An economic transition is underway in the Piedmont Triad, which consists of the cities of Greensboro, High Point, and Winston-Salem. While tobacco, textiles, and furniture will remain an important part of the area's economy, the major economic trend for the region is away from a reliance on manufacturing jobs to non-manufacturing ones.
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Business North Carolina (NoCar HF 5001 B8x), Vol. 6 Issue 5, May 1986, p31-32, 34, 36, 40, por, map Periodical Website
Record #:
15041
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Abstract:
Honda Power Equipment and Manufacturing, Inc. is the U.S. branch of the Japanese company's lawnmower-manufacturing division. The company opened the Swepsonville plant in Alamance County in 1984, producing 50 movers a day. When the plant was dedicated in October of that year, production had reached 100 a day. In the summer of 1985, the plant reached full capacity and is now producing 500 movers a day.
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Business North Carolina (NoCar HF 5001 B8x), Vol. 6 Issue 7, July 1986, p34-36, 38, il, por Periodical Website
Record #:
15091
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Robert L. Page's hobby was visiting flea markets looking for pieces of china. His hobby grew into his company, Greensboro-based Replacements Ltd., the world's largest supplier of discontinued crystal and china. It has grown from a one-man operation in 1981 to a business employing fifty-five in 1986. Sales are expected to exceed $5 million in 1986. In the same year Page was named North Carolina's Small Business Man of the Year.
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Record #:
15576
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Abstract:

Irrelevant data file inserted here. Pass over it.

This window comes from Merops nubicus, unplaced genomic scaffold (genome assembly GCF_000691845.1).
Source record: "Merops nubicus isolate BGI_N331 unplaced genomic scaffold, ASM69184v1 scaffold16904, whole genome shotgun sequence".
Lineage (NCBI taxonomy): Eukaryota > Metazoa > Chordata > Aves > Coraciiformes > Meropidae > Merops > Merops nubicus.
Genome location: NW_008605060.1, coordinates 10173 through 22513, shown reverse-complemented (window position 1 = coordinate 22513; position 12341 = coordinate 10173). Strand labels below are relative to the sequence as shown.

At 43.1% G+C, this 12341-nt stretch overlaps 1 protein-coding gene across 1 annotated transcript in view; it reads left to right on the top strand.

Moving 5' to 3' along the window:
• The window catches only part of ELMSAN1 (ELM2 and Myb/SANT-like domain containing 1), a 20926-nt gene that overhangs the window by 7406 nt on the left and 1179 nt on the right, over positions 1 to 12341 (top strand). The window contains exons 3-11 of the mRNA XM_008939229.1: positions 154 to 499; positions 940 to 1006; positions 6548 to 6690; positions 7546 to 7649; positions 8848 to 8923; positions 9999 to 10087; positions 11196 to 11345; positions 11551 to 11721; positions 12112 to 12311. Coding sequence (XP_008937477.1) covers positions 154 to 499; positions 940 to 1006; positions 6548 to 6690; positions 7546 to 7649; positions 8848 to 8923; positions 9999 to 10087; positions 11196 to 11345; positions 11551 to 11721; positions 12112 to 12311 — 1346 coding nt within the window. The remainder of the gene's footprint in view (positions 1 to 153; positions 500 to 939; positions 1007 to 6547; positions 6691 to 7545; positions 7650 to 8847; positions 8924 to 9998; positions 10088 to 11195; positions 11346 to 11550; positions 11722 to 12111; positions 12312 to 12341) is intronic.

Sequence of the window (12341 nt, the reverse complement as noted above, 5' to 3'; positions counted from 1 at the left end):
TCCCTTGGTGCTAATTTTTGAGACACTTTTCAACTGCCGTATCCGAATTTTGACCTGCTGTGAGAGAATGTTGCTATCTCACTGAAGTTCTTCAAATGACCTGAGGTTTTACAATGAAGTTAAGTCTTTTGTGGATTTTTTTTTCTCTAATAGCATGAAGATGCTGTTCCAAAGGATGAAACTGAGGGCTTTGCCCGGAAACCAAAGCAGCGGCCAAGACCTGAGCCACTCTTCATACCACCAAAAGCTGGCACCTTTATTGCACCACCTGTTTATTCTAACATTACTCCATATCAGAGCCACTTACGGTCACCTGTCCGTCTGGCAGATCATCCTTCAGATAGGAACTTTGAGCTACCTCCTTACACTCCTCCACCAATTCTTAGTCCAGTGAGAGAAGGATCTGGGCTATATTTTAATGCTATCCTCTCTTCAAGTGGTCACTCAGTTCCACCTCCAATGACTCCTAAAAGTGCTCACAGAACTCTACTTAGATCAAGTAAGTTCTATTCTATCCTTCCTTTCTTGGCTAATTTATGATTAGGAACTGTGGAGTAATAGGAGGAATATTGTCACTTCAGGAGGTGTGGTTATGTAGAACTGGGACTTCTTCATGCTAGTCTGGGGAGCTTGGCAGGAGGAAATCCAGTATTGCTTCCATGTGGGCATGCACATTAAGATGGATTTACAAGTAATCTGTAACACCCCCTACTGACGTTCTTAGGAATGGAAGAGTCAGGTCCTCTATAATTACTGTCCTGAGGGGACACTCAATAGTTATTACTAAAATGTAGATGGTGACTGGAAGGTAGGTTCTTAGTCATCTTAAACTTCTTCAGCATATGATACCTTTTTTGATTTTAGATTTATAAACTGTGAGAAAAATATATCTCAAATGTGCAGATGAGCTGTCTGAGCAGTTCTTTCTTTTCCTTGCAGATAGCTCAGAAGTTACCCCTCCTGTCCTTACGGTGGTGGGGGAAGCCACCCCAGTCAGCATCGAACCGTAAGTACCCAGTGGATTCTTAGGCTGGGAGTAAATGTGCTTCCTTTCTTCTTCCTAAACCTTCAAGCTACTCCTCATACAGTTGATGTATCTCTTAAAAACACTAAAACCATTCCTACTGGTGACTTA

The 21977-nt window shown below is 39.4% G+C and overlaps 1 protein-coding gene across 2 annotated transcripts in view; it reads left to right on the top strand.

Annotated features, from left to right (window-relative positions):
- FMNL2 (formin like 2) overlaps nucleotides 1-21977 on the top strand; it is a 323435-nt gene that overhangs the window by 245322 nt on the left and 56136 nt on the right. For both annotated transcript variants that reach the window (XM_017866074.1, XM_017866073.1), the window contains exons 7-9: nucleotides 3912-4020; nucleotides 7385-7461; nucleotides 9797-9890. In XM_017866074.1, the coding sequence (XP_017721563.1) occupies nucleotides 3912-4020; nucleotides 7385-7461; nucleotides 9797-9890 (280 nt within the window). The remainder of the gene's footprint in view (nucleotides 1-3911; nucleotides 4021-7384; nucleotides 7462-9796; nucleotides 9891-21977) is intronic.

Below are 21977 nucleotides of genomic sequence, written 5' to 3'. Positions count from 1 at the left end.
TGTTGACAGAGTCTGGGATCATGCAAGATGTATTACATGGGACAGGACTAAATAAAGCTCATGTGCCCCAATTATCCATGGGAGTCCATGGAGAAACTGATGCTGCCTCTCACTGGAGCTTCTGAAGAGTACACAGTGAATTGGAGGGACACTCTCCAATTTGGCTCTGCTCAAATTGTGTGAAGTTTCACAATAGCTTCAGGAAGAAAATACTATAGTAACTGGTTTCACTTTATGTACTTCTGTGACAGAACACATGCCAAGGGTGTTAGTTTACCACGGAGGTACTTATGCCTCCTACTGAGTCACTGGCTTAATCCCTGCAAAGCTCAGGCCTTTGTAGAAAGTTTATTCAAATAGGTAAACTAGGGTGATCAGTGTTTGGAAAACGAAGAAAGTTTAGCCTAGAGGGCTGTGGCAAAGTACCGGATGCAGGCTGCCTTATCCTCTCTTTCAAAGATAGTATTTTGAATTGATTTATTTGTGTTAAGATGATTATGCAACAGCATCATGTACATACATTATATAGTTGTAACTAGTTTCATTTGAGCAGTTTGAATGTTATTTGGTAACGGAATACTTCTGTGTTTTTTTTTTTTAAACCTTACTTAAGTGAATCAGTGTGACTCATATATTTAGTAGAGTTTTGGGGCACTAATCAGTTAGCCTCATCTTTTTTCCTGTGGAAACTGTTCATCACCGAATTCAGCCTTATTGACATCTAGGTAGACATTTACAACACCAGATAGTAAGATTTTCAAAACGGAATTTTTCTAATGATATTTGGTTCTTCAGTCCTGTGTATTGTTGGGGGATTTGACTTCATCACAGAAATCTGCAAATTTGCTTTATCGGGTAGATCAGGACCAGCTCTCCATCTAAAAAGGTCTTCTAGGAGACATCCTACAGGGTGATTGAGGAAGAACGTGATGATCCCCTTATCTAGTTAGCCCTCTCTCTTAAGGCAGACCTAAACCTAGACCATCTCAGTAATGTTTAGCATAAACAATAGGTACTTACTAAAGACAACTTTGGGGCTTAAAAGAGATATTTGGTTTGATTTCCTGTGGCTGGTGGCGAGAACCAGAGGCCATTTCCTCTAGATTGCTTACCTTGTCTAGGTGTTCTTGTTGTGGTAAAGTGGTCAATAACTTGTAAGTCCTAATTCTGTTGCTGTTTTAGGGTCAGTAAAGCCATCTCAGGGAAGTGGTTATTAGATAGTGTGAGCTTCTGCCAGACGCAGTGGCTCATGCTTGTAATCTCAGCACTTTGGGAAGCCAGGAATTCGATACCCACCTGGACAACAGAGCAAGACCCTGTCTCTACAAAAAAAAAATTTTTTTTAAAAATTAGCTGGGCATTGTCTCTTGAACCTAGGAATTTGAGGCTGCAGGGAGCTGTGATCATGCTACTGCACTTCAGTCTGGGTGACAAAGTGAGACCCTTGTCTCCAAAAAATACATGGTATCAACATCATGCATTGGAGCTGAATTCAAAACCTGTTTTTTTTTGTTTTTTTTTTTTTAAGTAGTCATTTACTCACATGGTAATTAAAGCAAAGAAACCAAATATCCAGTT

Marvin Coghill is president and chief operating officer of Standard Commercial Tobacco, Co. in Wilson, the world's second largest independent tobacco trading company. Recently the company has added a new venture, the wool market. The company has acquired 2 to 3 percent of the world's wool market, which is significant since no company controls more than 7 percent of the market. Wool sales for the last fiscal year were S235 million and produced $6 million in profit. Standard's tobacco sales were $375 million with $14.5 million in profit.
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Business North Carolina (NoCar HF 5001 B8x), Vol. 7 Issue 4, Apr 1987, p28-30, 32, 34, por Periodical Website
Record #:
15583
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Abstract:
Hatteras Hammocks was founded seventeen years ago in Greenville by Walter Perkins, a tobacco buyer who started making hammocks in his living room. The company expects to sell around 60,000 in 1987. Today Hatteras is a $6 million business with 150 employees, production lines, and machines. Their best-known competitor is Pawleys Island Hammocks of South Carolina.
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Record #:
14915
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BUSINESS NORTH CAROLINA magazine and Arthur Andersen & Company present their annual ranking of the state's top one hundred privately-held companies. Blue Bell, Inc., a Greensboro manufacturer of jeans and other casual and work apparel, replaced McDevitt & Street Co., a Charlotte general contractor, in the number one position for 1986, with McDevitt dropping to second place.
Source:
Business North Carolina (NoCar HF 5001 B8x), Vol. 6 Issue 6, June 1986, p16-18, 20, 22-26, 28-29, il Periodical Website
Record #:
14870
Abstract:
BUSINESS NORTH CAROLINA profiles four key players in the state's construction industry - J. M. Dixon Inc.; Jones Group Inc.; G. Smedes York; and Henry Faison.
Source:
Business North Carolina (NoCar HF 5001 B8x), Vol. 5 Issue 8, Aug 1985, p50-51, 53-54, 56-58, por Periodical Website